A passionate, levelheaded look at the necessity of diversity in the workplace.
In his direct, immensely readable nonfiction debut, Richardson, an African-American, judges the idea of workplace diversity on pragmatic grounds: “Diversity as a workplace concept should be measured for its effectiveness,” he writes. But he opposes the idea of diversity for diversity’s sake: “The thought still exists,” he writes, “that if we collect a comfortable number of people who aren’t White, male, and heterosexual, we’d have diversity!”—something that he flatly calls “a completely flawed ideology.” In this eye-opening work, Richardson draws extensively on his own personal history growing up in the late 1960s and ’70s, after major civil rights gains had been achieved. He’s a U.S. Air Force veteran and New York state trooper who was in Manhattan on 9/11 and who patrolled the streets of New Orleans in the aftermath of Hurricane Katrina. In barbed, personal anecdotes with a good deal of dry humor, he relates his own experiences with racism: “If I walked through a parking lot, every White woman who caught a glimpse of my dark skin locked their car doors in fear,” he writes. “It sounded like a symphony, with every lock hitting its note at the precise same time.” He also stresses the fundamental differences between three often confused ideas: affirmative action, which he says was designed mainly to level the employment playing field for nonwhite minorities; equal opportunity programs, which he says were created to redress discrimination that still remained; and diversity itself, which he characterizes as the incorporation of a broad variety of cultural, racial, and personal viewpoints into communal thinking—with the goal of improving that thinking: “Profits, high productivity, loyalty, etc. are the rewards received when diversity is implemented correctly,” he writes. “They aren’t the reason for it—survival is.”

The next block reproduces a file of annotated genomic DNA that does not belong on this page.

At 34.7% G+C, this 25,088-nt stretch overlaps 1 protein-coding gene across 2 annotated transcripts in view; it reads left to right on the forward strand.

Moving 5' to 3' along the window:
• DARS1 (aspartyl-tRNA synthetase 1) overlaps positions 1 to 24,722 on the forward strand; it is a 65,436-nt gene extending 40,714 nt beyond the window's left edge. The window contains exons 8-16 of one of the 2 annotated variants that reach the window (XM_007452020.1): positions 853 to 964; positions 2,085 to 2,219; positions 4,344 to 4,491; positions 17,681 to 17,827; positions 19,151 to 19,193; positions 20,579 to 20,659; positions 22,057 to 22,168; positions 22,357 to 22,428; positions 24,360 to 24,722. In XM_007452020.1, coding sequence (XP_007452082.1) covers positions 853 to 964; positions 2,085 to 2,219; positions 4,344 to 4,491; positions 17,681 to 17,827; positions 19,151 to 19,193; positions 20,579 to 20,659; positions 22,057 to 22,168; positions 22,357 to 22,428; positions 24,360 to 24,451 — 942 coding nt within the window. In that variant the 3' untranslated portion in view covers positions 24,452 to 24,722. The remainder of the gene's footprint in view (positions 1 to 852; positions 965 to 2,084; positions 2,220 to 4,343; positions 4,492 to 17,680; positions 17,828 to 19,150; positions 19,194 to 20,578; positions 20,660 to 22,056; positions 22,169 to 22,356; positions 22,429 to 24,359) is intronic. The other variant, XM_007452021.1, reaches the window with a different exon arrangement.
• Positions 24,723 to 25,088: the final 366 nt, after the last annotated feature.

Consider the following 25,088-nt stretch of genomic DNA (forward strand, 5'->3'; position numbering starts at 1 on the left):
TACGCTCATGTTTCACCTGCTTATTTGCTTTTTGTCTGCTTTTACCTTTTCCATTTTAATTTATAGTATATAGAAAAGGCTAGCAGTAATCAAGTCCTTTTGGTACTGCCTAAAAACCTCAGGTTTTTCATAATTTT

An engaging, personal, and ultimately persuasive examination of the true worth of diversity.